London’s forgotten futuristic skyscraper that the public loved but was torn down just a year after it was built
London’s skyline has changed dramatically over the years. Buildings like The Shard, Gherkin and London Eye are all architectural masterpieces and are iconic to London. These buildings didn’t exist 50 years ago, but London’s skyline has continued to evolve to encompass old and new. However, if you were to see a photo of the London skyline in 1951, you might be confused to see a gigantic rocket-shaped sculpture and wonder where it stands today.
The Skylon was built in 1951 as part of the Festival of Britain under the post-war Labor government. The futuristic sculpture that was suspended in the air stood 300 feet tall and weighed 100 tons. Philip Powell, one of the architects, described what it looked like: “At night it was lit from within by hundreds of bulbs, and by day when it was windy the air rushed through the aluminum louvers that ran along its center section, and made a hum.”
The festival was a huge success with the public with more than half of the population coming to see it. Robert Hewison, a cultural historian, said he remembered paying five shillings (25 pence) to enter when he was eight years old. He said: “Skylon was a really beautiful piece of architecture. It was the tallest structure in London at that time and it spoke of rocketry and space travel.
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But despite its popularity with the public, when Churchill returned to power he feared the futuristic sculpture represented socialist Britain and demanded the sculpture be taken down just a year after it was built. He claimed the festival was “three-dimensional socialist propaganda” and that the spider-like cables supporting it were “just like modern Britain – no visible means of support”.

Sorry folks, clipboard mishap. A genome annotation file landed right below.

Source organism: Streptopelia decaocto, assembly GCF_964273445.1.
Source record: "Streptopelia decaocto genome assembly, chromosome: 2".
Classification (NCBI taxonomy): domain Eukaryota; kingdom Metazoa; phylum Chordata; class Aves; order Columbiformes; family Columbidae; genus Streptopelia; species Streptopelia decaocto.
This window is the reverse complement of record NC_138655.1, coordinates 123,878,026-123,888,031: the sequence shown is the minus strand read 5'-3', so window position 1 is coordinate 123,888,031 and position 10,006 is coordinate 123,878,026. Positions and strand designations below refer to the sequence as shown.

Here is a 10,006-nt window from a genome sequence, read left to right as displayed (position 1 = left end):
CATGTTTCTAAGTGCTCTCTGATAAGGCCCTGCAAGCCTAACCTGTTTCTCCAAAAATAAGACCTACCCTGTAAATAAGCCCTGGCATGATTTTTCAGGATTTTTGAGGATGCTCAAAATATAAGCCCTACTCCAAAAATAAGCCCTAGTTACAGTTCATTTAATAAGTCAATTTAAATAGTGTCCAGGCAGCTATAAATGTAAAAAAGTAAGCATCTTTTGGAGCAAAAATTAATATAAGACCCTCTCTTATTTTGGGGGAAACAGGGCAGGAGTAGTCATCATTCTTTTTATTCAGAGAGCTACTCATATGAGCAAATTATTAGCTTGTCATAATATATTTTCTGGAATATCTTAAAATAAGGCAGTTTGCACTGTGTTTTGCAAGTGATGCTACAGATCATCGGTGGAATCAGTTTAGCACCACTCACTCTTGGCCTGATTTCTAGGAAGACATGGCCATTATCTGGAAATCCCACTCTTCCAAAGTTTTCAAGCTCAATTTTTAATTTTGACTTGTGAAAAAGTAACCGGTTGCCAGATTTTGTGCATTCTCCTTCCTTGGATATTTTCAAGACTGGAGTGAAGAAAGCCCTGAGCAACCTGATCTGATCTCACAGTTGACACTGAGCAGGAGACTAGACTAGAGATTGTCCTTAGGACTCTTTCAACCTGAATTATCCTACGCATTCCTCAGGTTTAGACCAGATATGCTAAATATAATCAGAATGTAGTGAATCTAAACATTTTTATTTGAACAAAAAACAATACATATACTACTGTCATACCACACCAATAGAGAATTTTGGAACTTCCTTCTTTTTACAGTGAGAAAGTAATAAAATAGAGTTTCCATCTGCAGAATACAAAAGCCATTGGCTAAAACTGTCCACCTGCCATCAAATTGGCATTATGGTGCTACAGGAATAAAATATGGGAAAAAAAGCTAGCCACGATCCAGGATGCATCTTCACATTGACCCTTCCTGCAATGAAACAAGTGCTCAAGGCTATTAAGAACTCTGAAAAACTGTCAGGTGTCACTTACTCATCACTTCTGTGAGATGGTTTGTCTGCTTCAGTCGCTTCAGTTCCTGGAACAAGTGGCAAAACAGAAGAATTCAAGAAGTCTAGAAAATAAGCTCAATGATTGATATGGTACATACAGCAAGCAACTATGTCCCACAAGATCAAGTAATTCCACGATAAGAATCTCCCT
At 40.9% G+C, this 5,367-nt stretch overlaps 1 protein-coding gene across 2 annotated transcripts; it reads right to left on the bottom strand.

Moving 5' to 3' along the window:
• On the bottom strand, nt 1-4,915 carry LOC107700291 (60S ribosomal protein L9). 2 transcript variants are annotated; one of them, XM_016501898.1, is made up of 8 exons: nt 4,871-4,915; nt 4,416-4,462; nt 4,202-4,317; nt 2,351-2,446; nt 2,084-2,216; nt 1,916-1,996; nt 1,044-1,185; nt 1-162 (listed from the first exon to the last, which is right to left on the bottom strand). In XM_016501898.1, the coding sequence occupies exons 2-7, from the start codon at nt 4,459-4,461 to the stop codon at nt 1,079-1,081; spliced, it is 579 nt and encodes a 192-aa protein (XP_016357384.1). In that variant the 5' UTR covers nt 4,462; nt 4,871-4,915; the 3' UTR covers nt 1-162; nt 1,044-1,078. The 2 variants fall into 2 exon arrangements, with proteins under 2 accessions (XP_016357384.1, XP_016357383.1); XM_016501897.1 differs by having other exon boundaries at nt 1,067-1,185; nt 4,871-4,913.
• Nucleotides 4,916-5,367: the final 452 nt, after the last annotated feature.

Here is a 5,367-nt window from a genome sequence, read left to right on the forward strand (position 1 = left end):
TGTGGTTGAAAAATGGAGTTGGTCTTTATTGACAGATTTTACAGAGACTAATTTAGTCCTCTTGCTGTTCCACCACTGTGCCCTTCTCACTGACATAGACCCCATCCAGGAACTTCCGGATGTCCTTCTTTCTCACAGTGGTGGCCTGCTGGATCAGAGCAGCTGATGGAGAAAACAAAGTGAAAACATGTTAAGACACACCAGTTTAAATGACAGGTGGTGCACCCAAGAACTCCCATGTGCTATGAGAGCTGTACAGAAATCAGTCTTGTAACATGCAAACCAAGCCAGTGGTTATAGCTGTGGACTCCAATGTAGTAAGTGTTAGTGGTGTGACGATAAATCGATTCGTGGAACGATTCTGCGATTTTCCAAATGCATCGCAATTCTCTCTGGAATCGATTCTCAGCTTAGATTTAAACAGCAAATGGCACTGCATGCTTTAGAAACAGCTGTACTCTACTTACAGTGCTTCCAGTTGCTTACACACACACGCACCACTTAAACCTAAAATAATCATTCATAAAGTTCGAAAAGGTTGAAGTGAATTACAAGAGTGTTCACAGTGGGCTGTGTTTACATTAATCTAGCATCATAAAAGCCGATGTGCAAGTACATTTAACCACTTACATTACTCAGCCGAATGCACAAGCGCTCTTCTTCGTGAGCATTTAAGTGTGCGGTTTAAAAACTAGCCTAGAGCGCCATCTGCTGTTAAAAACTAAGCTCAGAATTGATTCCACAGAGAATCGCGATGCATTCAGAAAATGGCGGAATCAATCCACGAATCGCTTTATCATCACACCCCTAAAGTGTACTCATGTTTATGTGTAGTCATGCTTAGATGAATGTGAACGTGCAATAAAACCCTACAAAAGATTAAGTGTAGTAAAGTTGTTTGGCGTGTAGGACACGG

Since the demolition there have been various rumors about the whereabouts of the sculpture, with some claiming it was dumped in the River Thames or buried under Jubilee Gardens at South Bank. BBC Radio 4 launched a campaign to find out exactly where it ended up but the result of their investigation did not lead to any impressive breakthroughs, instead the sculpture found its way to scrap dealers where it ended up then turned into cutlery.
However, in 2011 an original piece was found in the living room of a Londoner’s bedroom. The grandson of Percy Levy, a company manager hired to demolish the Skylon in 1952, revealed he owned part of the vertical structure. Nick Baughan said: “The company was given the responsibility to scrap it, and it flew a bit.”
Today you would have no idea that an iconic British monument stood in Southbank. Instead, a simple gold ring on the Queen Elizabeth Walk commemorates where the tower once stood. It reads: “I saw a blade rising in the sky held by almost nothing at all.”
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